The term "down payment" exists because very few people opt to pay for homes using cash. Their down payment is the difference between they buy and what they borrow.

However, you can't just choose your downpayment size at random.

Depending on the mortgage program for which you're applying, there's going to be a specified minimum downpayment amount.

For today's most widely-used purchase mortgage programs, downpayment minimum requirements are:

  • FHA Loan : 3.5% downpayment minimum
  • VA Loan : No downpayment required
  • HomeReady‚ĄĘ Loan : 3% downpayment minimum
  • Conventional Loan (with PMI) : 3% downpayment minimum
  • Conventional Loan (without PMI) : 20% downpayment minimum
  • USDA Loan : No downpayment required
  • Jumbo Loan : 10% downpayment minimum

Remember, though, that these requirements are just the minimum. As a mortgage borrower, it's your right to put down as much on a home as you like and, in some cases, it can make sense to put down more.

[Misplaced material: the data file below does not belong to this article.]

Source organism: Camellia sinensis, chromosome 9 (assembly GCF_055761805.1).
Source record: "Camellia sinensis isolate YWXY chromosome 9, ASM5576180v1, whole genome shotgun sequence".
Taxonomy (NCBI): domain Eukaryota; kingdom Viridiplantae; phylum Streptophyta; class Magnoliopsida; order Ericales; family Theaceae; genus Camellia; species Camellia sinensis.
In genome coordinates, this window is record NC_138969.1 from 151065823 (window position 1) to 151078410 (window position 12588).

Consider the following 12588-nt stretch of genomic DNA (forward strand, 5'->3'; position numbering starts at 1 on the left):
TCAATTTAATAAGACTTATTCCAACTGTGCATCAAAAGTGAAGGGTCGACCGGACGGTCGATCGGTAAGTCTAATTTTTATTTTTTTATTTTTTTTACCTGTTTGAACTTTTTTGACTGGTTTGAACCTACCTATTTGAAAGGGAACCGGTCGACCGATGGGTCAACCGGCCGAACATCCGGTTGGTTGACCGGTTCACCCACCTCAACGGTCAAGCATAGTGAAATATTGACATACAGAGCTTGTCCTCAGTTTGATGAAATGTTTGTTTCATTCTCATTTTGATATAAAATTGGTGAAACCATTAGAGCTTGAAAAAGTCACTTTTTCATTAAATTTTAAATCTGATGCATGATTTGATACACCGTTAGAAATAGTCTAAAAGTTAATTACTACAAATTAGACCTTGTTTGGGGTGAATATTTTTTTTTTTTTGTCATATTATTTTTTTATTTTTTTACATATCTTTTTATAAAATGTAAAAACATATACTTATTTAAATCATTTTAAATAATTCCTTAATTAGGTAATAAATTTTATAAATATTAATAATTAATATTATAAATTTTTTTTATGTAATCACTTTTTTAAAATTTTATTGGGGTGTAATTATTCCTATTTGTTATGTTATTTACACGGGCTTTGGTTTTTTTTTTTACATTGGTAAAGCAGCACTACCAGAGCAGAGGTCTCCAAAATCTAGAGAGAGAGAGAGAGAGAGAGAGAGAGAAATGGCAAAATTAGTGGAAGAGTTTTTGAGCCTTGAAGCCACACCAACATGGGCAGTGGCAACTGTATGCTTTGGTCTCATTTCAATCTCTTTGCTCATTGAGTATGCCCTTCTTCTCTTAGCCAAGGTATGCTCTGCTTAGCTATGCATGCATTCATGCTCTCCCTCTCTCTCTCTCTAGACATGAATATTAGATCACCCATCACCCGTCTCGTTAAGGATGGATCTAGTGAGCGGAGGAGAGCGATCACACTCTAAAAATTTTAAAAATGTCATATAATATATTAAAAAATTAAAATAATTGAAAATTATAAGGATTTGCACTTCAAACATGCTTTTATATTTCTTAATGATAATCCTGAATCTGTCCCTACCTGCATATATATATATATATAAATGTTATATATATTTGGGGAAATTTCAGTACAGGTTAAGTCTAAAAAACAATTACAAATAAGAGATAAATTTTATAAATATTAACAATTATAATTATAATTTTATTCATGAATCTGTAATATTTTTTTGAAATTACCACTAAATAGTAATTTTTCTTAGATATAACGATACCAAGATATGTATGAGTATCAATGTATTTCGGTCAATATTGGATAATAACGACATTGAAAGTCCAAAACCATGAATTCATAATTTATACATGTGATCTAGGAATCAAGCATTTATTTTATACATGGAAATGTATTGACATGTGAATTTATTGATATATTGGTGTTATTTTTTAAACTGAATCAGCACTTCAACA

Purchasing a condo with conventional loan is one such scenario.

Mortgage rates for condos are approximately 12.5 basis points (0.125%) lower for loans where the loan-to-value (LTV) is 75% or less.

Putting twenty-five percent down on a condo, therefore, gets you access to lower interest rates so, if you're putting down twenty percent, consider an additional five, too -- you'll get a lower mortgage rate.

Making a larger downpayment can shrink your costs with FHA loans, too.

Under the new FHA mortgage insurance rules, when you use a 30-year fixed rate FHA mortgage and make a downpayment of 3.5 percent, your FHA mortgage insurance premium (MIP) is 0.85% annually.

However, when you increase your downpayment to 5 percent, FHA MIP drops to 0.80%.

Click to see today's rates (Jun 30th, 2016)

It's Risky To Make A Large Down Payment